Monday, February 19, 2007

Are the blogs really "Vulgar?"

Amanda Marcotte uses her recent experience of being attacked by Donohue taking soundbytes out of context in her extensive blogging to accuse her of "Anti-Catholic bigotry" after she went to work for the Edwards campaign to demonstrate the elitism and fatuousness of the mainstream media as it currently dominates American politics. That elitism is used to remove discussion and analysis from modern American politics, making it nothing more than a high-stakes duel contested with money and TV ads to keep the wealthy in control of the political process.

The elitists who currently dominate the mainstream media find the blogosphere "common" or "vulgar." (David Broder is a clear example. He seems panicked by the on-line competition he faces as a pundit.) Yet here is how Amanda describes the left blogosphere:
Blogging is a real counterpoint to the thoughtless, elitist, soundbyte-driven mainstream media, where we're supposed to absorb an endless stream of soundbytes and photo ops and our participation is limited mostly to a vote every couple of years. Blogs are bringing back the 19th century debate culture, where people would attend real debates and political rallies and listen to speeches for hours at a time. The irony about the vulgar people is that the vulgar people crave analysis, debate and participation, because these things validate our intelligence and our right to be citizens. The blogs are still appealing only to a small segment of society right now, but they're still relatively new and have the potential to reach a much larger audience over time.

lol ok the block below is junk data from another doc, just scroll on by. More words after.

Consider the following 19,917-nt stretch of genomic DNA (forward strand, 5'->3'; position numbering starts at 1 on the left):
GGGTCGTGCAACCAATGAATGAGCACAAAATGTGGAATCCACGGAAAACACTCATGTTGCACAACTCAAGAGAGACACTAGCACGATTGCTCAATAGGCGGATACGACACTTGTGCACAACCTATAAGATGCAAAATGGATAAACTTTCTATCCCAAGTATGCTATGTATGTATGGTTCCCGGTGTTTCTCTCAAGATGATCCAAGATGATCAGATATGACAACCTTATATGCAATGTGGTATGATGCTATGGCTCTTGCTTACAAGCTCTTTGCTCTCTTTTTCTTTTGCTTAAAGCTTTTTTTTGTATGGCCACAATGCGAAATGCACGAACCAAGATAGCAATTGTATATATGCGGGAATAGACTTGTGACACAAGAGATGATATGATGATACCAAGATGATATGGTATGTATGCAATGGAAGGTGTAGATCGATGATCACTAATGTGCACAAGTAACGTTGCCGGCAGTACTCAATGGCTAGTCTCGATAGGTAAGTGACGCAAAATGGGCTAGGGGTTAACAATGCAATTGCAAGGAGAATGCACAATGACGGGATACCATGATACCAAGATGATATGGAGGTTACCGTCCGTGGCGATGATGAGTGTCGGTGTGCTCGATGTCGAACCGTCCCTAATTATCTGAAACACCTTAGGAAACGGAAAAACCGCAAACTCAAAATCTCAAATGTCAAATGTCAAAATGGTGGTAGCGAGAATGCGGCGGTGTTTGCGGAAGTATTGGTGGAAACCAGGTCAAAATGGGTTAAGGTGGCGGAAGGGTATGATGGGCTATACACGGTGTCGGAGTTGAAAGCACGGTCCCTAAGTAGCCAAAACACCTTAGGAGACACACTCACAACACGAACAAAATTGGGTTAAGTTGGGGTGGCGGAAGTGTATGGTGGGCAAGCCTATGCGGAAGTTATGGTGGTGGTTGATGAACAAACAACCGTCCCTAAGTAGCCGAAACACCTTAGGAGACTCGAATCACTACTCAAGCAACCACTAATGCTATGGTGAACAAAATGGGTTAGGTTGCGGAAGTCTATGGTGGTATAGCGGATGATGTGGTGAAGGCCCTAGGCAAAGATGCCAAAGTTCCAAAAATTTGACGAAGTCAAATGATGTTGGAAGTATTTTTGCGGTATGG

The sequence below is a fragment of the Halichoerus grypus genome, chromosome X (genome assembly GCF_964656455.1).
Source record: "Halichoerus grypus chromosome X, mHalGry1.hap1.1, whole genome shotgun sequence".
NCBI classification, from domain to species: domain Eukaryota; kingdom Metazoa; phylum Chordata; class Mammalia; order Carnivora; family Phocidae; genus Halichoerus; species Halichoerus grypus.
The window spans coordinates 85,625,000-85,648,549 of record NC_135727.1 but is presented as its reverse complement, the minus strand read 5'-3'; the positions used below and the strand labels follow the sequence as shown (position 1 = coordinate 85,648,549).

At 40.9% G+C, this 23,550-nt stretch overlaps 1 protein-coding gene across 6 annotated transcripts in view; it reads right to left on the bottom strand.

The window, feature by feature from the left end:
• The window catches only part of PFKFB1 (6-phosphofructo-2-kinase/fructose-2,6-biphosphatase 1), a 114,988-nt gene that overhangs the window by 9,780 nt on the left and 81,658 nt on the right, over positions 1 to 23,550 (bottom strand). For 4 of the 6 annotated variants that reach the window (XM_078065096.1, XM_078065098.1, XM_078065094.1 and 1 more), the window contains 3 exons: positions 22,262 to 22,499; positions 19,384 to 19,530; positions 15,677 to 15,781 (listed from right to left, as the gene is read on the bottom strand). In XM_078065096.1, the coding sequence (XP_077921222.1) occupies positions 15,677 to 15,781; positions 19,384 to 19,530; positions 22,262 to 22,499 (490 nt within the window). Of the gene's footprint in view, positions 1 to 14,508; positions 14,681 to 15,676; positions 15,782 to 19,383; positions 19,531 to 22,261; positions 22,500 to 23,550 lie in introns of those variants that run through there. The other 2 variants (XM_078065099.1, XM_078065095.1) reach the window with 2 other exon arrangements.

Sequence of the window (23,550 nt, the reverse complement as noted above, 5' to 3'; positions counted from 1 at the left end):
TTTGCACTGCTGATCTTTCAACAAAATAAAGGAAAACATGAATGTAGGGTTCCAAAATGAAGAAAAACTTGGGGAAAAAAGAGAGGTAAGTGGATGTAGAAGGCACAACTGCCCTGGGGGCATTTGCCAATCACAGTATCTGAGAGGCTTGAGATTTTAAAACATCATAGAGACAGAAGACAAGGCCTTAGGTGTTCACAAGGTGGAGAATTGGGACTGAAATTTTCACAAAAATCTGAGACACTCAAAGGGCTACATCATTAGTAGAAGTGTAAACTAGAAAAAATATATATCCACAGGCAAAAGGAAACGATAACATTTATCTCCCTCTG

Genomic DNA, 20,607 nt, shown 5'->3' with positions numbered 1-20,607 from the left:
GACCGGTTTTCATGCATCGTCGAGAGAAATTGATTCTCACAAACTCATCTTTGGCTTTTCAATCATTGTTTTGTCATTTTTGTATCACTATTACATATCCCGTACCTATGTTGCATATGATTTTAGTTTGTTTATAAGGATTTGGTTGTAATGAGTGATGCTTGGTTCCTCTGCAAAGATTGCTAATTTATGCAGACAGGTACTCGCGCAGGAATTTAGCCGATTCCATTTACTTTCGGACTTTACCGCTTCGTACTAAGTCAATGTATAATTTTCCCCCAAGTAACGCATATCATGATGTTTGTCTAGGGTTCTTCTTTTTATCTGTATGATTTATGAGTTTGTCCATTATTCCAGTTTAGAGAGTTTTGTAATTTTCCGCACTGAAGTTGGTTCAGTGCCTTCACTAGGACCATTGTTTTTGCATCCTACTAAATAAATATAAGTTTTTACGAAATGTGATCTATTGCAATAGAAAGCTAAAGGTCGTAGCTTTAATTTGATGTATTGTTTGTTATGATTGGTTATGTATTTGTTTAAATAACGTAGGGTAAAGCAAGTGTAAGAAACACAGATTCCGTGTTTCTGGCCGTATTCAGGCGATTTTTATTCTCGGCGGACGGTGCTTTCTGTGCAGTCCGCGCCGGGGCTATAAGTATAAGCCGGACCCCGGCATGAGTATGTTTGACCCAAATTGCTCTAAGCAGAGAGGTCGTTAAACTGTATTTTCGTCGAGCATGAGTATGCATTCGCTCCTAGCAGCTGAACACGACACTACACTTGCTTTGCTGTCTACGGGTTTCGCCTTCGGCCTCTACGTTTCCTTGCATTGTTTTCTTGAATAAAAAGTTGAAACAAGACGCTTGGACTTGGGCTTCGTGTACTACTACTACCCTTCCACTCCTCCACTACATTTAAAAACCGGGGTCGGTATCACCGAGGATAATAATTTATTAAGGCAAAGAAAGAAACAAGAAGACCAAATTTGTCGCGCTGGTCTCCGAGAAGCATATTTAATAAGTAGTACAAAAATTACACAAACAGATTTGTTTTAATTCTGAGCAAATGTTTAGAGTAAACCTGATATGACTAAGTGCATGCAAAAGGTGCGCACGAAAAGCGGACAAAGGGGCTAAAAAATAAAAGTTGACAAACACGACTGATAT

To answer the question I posed in the tite - no. At this time, blogs are not an example of the common people at work. That's what the mainstream media means by "vulgar". Vulgar is common, crude and not something that the "better people" participate in.

But there are no major barriers of entry to blogging. As broadband access grows cheaper and more popular, we can really hope that the blogosphere or its improved progeny takes over from the current elitist-dominated TV, cable and newspapers. There is a real hunger for better news and improved analysis as a basis for our politics. Maybe blogging by the populace can get more than 50% of American eligible voters to participate in the voting process once they find they don't have to just listen to the wealthy elites bombard them with simplistic slogans and soundbytes taken out of context so that the real meaning is totally lost in games of "gotcha." Let's get Americans back to participating in the election process.

Possibly we can prevent the tragedy of the Cheney/Bush admininstration from ever being repeated!

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